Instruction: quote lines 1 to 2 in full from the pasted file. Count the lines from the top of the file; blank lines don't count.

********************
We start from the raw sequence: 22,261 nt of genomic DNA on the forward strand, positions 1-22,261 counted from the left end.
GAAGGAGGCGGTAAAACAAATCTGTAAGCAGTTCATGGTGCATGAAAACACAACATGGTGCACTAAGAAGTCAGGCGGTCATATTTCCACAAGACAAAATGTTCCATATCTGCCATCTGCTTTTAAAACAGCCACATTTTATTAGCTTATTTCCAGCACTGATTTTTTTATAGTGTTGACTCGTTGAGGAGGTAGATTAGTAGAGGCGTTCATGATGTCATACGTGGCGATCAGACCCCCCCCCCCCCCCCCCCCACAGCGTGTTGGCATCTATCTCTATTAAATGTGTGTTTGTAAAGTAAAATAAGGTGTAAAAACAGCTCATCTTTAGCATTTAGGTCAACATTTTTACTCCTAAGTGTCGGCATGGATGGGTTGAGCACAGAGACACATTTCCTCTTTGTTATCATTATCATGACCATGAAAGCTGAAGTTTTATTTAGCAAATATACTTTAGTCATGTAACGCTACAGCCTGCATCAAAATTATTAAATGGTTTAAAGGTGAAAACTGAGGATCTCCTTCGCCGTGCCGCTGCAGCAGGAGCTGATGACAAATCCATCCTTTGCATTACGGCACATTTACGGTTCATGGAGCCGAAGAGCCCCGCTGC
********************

We start from the raw sequence: 22,261 nt of genomic DNA on the forward strand, positions 1-22,261 counted from the left end.
GAAGGAGGCGGTAAAACAAATCTGTAAGCAGTTCATGGTGCATGAAAACACAACATGGTGCACTAAGAAGTCAGGCGGTCATATTTCCACAAGACAAAATGTTCCATATCTGCCATCTGCTTTTAAAACAGCCACATTTTATTAGCTTATTTCCAGCACTGATTTTTTTATAGTGTTGACTCGTTGAGGAGGTAGATTAGTAGAGGCGTTCATGATGTCATACGTGGCGATCAGACCCCCCCCCCCCCCCCCCCCACAGCGTGTTGGCATCTATCTCTATTAAATGTGTGTTTGTAAAGTAAAATAAGGTGTAAAAACAGCTCATCTTTAGCATTTAGGTCAACATTTTTACTCCTAAGTGTCGGCATGGATGGGTTGAGCACAGAGACACATTTCCTCTTTGTTATCATTATCATGACCATGAAAGCTGAAGTTTTATTTAGCAAATATACTTTAGTCATGTAACGCTACAGCCTGCATCAAAATTATTAAATGGTTTAAAGGTGAAAACTGAGGATCTCCTTCGCCGTGCCGCTGCAGCAGGAGCTGATGACAAATCCATCCTTTGCATTACGGCACATTTACGGTTCATGGAGCCGAAGAGCCCCGCTGC